Lincoln penned these words in a pensive moment, not intending for others to see them. John Hay, one of President Lincoln's secretaries, found the discarded note and preserved it, fortunately for historians. A portion of these thoughts reappear in his Second Inaugural Address.
Ashes of soldiers South or North, the will of God prevails. In great contests each party claims to act in accordance with the will of God. Both may be, and one must be, wrong. God cannot be for and against the same thing at the same time. In the present civil war it is quite possible that God's purpose is something different from the purpose of either party; and yet the human instrumentalities, working just as they do, are of the best adaptation to effect his purpose. I am almost ready to say that this is probably true; that God wills this contest, and wills that it shall not end yet. By his mere great power on the minds of the now contestants, he could have either saved or destroyed the Union without a human contest. Yet the contest began. And, having begun, he could give the final victory to either side any day. Yet the contest proceeds.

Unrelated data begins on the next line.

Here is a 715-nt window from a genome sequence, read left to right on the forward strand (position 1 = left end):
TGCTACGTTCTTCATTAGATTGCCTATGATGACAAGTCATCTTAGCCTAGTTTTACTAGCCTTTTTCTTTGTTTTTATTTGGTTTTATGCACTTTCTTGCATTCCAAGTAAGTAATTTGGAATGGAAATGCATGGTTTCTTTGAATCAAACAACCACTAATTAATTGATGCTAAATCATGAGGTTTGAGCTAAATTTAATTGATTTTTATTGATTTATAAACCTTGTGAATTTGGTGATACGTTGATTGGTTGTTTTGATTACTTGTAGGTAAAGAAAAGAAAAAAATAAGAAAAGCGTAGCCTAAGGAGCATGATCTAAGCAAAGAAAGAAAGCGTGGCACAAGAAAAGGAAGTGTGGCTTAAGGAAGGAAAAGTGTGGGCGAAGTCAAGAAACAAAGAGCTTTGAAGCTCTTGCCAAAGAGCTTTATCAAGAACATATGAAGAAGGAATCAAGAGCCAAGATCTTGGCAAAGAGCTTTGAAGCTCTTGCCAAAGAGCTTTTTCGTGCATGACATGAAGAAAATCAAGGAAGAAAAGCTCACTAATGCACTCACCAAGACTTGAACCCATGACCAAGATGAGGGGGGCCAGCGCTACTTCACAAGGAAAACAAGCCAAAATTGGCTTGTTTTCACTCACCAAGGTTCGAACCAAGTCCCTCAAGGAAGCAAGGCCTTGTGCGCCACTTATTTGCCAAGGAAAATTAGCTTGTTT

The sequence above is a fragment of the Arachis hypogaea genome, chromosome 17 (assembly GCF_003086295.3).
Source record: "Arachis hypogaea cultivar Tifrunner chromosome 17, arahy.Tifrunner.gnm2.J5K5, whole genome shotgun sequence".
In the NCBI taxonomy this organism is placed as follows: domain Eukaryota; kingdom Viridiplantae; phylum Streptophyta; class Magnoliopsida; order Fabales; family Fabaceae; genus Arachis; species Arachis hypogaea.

Lincoln's Best Known Speeches